Growing up in a strict, middle-class family in Port-au-Prince, Haiti, Jean Appolon learned early that two things were forbidden to him: the spiritual beliefs of Vodou and the physical movement of dance.
To his parents, Vodou was a cult of the poor, practiced by relatives Appolon wasn’t allowed to see. He was taught to fear the sound of drums. He knew nothing of Vodou’s galvanizing role in Haiti’s independence from France, the only successful slave revolt in history. As for dancing, that was a pursuit reserved for girls and masisi — the Haitian Creole slur for gay men.
“I think I was 7 or 8, watching [African-American dancer] Lavinia Williams teach classes at Haiti’s National School of the Arts on television,” says Appolon, 37, founder and director of Jean Appolon Expressions dance company, which burst onto Boston’s arts scene in 2011. “I said, ‘Wow I want to do that.’ Then my father walked over to the TV and shut it off. He said, ‘No. This is not what I want you to be doing.’ ”
For Appolon, who teaches at Boston Ballet School and has toured with world-renowned companies, the taboos of his childhood now define his artistic mission: preserving Haiti’s cultural legacy through dance, and celebrating the connection between Haitian dance and the rites of Vodou ceremonies.
“What dance has really taught me is how rich we are as Haitians and as people of African descent, and the impact of the Afro-Haitian tradition for dance around the world,” says Appolon. “That’s something that makes me extremely proud, and I want to be the next generation to represent that.”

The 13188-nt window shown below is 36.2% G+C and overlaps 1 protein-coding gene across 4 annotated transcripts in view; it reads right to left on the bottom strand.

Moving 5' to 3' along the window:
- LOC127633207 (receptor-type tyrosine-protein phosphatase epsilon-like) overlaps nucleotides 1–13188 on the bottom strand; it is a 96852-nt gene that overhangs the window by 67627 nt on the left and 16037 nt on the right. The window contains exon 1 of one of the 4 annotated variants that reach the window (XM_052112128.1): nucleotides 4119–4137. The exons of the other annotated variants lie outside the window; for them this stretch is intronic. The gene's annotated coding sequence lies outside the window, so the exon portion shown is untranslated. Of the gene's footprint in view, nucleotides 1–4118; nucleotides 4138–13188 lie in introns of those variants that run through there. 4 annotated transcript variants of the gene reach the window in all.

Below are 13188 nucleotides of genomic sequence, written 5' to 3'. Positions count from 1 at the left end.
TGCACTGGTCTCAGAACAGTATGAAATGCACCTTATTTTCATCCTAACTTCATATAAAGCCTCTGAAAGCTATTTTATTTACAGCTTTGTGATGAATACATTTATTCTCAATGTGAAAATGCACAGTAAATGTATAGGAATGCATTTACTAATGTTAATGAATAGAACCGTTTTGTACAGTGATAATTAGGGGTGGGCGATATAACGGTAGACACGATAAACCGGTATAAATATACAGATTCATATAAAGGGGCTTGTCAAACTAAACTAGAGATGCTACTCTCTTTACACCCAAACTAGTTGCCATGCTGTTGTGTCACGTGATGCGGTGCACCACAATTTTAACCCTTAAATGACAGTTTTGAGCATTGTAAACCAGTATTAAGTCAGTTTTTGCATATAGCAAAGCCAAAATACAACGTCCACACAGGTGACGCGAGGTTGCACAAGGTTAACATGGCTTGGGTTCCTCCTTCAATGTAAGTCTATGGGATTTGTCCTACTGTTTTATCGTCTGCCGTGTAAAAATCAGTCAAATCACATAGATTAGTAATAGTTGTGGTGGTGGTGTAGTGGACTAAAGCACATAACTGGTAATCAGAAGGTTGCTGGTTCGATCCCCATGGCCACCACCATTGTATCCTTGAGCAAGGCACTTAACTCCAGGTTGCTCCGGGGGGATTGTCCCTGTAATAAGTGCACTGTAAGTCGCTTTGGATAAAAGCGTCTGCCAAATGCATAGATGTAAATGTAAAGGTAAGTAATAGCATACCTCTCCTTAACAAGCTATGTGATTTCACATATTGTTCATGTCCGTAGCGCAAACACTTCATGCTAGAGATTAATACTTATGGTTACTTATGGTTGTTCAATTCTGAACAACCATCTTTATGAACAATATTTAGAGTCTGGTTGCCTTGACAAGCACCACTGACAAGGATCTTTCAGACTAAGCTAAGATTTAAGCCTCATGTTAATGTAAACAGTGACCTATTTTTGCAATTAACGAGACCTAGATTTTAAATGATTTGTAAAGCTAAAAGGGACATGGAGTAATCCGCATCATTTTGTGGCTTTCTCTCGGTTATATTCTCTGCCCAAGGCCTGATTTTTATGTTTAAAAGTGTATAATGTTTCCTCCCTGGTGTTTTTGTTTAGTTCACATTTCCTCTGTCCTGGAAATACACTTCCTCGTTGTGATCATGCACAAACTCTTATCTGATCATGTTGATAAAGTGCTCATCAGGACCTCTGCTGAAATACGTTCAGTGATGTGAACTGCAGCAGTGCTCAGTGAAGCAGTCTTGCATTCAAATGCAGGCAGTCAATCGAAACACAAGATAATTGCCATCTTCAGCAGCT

Appolon left Haiti for Boston in 1993 and later earned his degree at New York’s Joffrey Ballet School. His electric choreography, which combines modern technique and folkloric tradition, has drawn a diverse and growing audience to his company’s performances across New England. At The Dance Complex in Cambridge, his classes pack in crowds of 75 people or more spanning many ages, skill levels, and nationalities.
In Haiti, aspiring dancers with no access to training have been known to walk for hours to reach Appolon’s Summer Dance Institute, a competitive four-week program that offers free instruction and meals to 50 students each year.
The institute, now in its seventh year and set to launch this summer on July 1, took on a new urgency following 2010’s earthquake.
“The kids really connect to what we are doing,” says Appolon, who lost 16 relatives to the quake and whose dream is to have a permanent school in Haiti. “We’re connecting them to their own identity and history. But for kids who have lost family or friends, it became a place where they could transfer some of those feelings and use dance as a way to heal.”